New Home Construction: Velocity and Profitability

New Home Construction: Velocity and Profitability

Are you on the construction side of the new homes industry? Great recent Builderonline article by Mary Salmonsen; you can read it here.

Shifting focus to velocity can enhance profitability

Salmonsen highlights one of SAI Consulting Fletcher L. Groves’ concerns: the under-consideration of project velocity in builders’ business processes.

Or, to paraphrase a comment by John McManus mentioned in a previous Solutions blog: builders need to work with greater velocity or… learn the pain.

In other words, rather than putting a laser focus on individual lot margins, apply some of that attention, data collection and reporting to the amount of time required to build that home. That’s cycle time.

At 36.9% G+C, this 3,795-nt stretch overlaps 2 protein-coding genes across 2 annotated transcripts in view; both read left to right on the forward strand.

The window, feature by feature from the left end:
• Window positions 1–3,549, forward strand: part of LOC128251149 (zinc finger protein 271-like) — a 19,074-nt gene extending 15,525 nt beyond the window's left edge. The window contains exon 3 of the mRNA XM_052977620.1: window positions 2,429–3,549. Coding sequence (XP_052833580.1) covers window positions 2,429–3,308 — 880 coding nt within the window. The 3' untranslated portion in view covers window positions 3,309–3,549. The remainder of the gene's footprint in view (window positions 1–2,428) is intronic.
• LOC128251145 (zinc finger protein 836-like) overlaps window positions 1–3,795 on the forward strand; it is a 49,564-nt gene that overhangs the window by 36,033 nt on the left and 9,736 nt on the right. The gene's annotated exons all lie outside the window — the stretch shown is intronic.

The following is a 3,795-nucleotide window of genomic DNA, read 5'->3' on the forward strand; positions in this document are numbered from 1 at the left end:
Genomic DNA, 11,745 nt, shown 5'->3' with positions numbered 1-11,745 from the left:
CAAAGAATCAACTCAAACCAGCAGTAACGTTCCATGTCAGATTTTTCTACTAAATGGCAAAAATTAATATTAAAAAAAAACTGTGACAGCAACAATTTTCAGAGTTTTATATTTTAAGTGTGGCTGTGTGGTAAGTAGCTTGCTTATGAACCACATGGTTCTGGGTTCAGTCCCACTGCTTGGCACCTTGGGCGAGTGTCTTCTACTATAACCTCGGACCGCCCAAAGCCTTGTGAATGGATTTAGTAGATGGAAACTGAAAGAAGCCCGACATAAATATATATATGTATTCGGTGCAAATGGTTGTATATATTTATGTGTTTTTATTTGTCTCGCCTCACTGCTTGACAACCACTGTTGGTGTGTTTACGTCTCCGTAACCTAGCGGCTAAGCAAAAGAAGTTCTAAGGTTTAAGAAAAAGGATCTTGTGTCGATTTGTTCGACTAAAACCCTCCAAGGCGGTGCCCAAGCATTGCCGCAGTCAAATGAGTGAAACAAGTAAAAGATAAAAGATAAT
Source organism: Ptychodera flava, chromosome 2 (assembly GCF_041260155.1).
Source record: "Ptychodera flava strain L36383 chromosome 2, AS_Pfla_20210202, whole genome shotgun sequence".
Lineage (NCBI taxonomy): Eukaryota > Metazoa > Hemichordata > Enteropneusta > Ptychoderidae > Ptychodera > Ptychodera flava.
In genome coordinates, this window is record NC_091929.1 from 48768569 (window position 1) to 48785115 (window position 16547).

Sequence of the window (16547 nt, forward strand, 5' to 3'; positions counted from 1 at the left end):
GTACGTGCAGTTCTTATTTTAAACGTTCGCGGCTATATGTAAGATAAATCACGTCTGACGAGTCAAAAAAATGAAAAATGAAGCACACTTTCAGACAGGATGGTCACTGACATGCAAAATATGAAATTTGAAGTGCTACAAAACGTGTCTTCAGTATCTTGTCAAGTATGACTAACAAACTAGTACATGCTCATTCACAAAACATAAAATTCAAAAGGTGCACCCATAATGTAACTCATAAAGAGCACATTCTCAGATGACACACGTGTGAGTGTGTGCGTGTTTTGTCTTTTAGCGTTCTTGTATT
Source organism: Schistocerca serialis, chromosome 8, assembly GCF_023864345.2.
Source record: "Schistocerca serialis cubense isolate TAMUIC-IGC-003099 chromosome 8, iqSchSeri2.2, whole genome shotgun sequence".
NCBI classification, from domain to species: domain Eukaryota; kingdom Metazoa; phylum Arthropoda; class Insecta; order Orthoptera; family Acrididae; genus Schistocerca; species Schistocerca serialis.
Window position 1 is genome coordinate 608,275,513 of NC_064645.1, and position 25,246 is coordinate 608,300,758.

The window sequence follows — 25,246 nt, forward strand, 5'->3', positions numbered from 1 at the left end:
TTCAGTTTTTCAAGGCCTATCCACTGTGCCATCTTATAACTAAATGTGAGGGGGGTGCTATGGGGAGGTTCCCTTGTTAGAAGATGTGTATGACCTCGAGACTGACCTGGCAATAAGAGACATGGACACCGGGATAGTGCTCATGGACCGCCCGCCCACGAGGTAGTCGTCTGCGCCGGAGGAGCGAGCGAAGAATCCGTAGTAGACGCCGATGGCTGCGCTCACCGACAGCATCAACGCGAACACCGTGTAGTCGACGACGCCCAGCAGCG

Of course, cycle time doesn’t live in a vacuum — and can’t be measured in the abstract, either.  Do you have a published schedule — and do you track progress against it? Does everyone look to a specific schedule or do you have multiples floating within the company?  If there’s one, not only can you measure cycle time but you’re able to provide consistent, reliable schedules to your vendors.  They’re able to better plan and their planning helps them become more consistent, efficient and profitable. That’s a win/win!

Are you able to report on which vendors show up on time, or have the highest level of rework, consistently have safety issues, always fail field inspections? That information helps shape a long range vision of your construction cycle and helps deliver consistently better results.  And, it should be available relatively easily and consistently to be effective.

We’d like to suggest CPS’  FieldCollaborate as a software tool to help you develop consistent schedules and measurement tools.  You’re able to quantify and measure quality items, delivery times, subcontractor consistency, safety assessments and punch items.  It all helps highlight factors impacting your construction cycle and allows you to be proactive about the next lot, phase and community — and design for long-term profitability.

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